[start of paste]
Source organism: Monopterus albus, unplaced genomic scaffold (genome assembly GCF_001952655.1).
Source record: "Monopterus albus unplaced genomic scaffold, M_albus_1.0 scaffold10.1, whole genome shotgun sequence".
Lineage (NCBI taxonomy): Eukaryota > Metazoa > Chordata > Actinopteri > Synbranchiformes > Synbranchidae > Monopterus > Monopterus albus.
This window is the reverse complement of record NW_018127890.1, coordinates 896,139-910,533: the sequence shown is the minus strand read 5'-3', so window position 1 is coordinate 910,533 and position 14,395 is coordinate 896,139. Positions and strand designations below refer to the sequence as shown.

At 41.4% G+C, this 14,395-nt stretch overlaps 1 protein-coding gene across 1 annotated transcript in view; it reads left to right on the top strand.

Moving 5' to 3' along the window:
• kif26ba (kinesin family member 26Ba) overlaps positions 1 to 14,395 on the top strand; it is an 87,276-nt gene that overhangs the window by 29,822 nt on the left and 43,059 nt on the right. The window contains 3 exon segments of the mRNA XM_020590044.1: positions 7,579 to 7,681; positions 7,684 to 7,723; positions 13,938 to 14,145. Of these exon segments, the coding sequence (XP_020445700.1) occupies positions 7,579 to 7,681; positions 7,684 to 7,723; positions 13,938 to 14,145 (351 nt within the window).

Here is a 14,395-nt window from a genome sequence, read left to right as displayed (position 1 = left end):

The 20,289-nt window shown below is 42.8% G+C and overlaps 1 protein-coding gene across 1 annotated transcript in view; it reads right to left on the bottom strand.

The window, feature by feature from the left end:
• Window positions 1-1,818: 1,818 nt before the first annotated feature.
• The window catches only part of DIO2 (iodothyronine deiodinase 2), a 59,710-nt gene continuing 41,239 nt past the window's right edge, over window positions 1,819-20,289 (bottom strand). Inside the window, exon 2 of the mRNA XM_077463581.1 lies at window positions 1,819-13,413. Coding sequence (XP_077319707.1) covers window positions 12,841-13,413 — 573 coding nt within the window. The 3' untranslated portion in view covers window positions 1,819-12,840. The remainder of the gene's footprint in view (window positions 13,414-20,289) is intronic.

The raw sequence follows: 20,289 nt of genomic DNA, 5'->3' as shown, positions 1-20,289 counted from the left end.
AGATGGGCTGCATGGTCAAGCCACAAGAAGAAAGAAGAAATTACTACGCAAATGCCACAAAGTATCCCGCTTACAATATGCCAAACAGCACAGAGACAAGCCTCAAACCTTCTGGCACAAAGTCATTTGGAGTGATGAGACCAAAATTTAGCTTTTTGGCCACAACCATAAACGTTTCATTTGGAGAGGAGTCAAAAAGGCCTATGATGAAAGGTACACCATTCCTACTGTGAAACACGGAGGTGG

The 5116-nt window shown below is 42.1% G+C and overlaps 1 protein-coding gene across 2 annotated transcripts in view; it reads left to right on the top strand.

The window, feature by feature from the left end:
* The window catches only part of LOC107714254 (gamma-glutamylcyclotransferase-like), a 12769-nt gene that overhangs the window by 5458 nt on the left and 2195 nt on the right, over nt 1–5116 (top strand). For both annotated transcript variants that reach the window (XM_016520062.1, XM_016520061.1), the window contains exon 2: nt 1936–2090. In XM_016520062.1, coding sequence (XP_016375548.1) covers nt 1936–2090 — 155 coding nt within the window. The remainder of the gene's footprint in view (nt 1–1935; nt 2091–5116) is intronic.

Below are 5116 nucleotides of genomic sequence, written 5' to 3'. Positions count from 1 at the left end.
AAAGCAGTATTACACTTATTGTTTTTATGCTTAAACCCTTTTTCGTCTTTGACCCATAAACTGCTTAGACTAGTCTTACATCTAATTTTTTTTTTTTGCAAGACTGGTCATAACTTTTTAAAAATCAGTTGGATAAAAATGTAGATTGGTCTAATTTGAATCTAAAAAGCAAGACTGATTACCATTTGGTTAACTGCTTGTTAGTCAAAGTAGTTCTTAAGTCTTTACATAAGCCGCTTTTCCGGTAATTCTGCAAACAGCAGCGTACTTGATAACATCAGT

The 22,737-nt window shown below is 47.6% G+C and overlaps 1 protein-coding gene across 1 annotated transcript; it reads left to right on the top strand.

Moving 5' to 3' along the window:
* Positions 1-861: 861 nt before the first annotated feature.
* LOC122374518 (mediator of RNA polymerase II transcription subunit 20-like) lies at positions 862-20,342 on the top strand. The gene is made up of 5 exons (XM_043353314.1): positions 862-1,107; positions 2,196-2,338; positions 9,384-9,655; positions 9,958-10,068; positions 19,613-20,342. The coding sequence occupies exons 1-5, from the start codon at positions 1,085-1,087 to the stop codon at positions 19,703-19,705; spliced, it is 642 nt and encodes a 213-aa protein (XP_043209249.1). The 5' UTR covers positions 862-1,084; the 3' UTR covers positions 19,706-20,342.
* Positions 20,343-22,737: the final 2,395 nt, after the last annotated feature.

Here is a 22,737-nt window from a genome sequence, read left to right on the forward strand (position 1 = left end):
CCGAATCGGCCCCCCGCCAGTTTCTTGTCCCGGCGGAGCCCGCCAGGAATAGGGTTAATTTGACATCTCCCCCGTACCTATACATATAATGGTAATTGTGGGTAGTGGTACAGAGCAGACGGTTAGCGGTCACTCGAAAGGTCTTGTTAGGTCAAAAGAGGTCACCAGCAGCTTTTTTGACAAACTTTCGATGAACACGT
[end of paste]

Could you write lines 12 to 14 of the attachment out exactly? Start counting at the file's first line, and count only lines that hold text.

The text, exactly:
• The window catches only part of DIO2 (iodothyronine deiodinase 2), a 59,710-nt gene continuing 41,239 nt past the window's right edge, over window positions 1,819-20,289 (bottom strand). Inside the window, exon 2 of the mRNA XM_077463581.1 lies at window positions 1,819-13,413. Coding sequence (XP_077319707.1) covers window positions 12,841-13,413 — 573 coding nt within the window. The 3' untranslated portion in view covers window positions 1,819-12,840. The remainder of the gene's footprint in view (window positions 13,414-20,289) is intronic.

The raw sequence follows: 20,289 nt of genomic DNA, 5'->3' as shown, positions 1-20,289 counted from the left end.
AGATGGGCTGCATGGTCAAGCCACAAGAAGAAAGAAGAAATTACTACGCAAATGCCACAAAGTATCCCGCTTACAATATGCCAAACAGCACAGAGACAAGCCTCAAACCTTCTGGCACAAAGTCATTTGGAGTGATGAGACCAAAATTTAGCTTTTTGGCCACAACCATAAACGTTTCATTTGGAGAGGAGTCAAAAAGGCCTATGATGAAAGGTACACCATTCCTACTGTGAAACACGGAGGTGG